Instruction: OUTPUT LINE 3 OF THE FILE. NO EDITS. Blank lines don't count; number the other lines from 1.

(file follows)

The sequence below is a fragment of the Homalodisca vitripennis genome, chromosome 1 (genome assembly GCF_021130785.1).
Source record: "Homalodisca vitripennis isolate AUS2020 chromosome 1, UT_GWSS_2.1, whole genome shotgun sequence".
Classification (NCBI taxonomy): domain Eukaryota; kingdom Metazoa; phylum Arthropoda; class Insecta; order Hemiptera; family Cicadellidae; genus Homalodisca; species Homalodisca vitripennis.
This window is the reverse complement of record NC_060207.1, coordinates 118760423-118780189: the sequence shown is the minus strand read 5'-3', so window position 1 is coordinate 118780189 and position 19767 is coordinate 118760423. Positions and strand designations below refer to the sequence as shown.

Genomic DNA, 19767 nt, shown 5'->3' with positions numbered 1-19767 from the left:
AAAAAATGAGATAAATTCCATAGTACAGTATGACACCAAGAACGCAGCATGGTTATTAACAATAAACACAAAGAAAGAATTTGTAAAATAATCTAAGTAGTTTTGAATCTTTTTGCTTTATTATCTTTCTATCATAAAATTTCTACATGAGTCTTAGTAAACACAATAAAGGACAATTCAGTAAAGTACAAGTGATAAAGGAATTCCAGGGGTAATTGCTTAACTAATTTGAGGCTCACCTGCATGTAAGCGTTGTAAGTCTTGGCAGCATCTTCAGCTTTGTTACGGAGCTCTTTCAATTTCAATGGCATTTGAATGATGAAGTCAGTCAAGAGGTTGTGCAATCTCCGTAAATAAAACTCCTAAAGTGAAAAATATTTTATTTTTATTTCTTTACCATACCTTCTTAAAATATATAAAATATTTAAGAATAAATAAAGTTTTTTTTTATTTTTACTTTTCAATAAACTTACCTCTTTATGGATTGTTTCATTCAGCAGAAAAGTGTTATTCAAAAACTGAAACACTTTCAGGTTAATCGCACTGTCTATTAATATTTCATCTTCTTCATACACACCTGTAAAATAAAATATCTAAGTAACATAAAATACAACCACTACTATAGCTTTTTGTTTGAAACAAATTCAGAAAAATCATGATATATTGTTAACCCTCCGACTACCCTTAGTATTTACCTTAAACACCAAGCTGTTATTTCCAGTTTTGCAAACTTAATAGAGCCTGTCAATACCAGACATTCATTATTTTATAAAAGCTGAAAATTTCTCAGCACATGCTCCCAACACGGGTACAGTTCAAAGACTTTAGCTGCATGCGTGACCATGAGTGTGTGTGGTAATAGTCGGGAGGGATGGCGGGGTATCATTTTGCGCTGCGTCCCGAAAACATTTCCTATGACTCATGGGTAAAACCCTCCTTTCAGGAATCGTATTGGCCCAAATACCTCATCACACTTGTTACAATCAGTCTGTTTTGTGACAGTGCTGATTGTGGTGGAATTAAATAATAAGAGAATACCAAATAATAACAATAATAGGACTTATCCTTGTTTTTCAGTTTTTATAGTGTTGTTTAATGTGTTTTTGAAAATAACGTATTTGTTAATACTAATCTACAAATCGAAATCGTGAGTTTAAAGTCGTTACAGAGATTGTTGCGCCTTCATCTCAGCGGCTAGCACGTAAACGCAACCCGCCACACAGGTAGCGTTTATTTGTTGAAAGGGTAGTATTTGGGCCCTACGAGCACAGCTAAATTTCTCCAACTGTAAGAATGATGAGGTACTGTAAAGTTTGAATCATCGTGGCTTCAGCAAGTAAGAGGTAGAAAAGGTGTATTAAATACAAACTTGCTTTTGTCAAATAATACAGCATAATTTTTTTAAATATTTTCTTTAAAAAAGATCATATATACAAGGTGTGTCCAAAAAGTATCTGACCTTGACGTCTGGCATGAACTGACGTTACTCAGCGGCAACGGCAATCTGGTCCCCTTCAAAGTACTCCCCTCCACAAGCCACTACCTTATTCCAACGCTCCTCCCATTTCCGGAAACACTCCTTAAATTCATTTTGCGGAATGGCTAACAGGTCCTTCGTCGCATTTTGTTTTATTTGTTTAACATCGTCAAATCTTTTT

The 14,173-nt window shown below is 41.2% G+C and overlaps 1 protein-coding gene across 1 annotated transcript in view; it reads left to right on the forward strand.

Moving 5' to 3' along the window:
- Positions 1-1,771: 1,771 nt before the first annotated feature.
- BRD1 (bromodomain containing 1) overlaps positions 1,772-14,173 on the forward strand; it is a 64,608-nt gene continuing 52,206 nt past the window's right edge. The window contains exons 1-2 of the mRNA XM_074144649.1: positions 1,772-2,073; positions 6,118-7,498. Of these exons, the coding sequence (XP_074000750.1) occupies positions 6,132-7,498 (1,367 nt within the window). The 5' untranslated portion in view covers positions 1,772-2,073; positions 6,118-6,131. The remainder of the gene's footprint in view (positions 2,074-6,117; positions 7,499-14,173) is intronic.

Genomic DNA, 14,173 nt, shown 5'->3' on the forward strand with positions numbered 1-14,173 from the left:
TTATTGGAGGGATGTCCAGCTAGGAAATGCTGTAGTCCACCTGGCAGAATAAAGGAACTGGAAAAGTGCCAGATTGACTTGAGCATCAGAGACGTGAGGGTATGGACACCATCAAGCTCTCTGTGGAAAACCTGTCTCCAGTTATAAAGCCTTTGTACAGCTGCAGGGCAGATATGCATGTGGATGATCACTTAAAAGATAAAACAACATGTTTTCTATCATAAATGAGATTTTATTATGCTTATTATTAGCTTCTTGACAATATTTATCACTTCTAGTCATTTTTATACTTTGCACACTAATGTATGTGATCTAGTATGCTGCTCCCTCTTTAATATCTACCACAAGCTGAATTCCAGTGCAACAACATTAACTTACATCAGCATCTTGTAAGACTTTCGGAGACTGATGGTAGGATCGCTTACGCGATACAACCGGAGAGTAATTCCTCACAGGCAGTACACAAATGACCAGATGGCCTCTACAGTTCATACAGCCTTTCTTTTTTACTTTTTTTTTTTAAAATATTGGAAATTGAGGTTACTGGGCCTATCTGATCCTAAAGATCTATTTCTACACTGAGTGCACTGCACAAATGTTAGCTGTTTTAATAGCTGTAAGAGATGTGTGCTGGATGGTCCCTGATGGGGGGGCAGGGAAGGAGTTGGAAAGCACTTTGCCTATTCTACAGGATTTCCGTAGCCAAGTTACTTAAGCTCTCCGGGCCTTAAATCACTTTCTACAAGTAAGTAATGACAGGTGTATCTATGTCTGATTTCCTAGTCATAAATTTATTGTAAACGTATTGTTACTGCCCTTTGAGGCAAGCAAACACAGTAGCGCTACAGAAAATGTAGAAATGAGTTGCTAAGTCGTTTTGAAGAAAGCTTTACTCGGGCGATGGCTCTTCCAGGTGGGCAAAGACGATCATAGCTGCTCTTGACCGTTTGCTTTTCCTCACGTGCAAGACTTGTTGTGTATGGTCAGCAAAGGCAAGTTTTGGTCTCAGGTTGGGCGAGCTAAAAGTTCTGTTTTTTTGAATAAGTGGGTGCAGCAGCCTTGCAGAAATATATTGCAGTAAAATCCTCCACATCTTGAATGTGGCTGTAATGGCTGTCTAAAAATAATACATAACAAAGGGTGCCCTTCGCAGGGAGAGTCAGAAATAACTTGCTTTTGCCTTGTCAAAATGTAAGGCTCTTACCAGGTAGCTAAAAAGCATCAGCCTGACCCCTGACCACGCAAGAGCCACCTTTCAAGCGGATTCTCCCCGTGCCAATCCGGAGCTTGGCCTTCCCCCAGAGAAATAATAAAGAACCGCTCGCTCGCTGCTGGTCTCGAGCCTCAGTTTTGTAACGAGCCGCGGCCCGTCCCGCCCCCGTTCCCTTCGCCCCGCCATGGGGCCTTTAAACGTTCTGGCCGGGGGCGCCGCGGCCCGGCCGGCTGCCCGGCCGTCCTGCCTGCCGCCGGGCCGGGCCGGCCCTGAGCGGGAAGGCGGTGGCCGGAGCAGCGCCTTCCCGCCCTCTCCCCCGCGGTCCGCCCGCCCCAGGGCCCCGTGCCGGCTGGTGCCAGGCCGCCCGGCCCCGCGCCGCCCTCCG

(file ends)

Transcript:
Classification (NCBI taxonomy): domain Eukaryota; kingdom Metazoa; phylum Arthropoda; class Insecta; order Hemiptera; family Cicadellidae; genus Homalodisca; species Homalodisca vitripennis.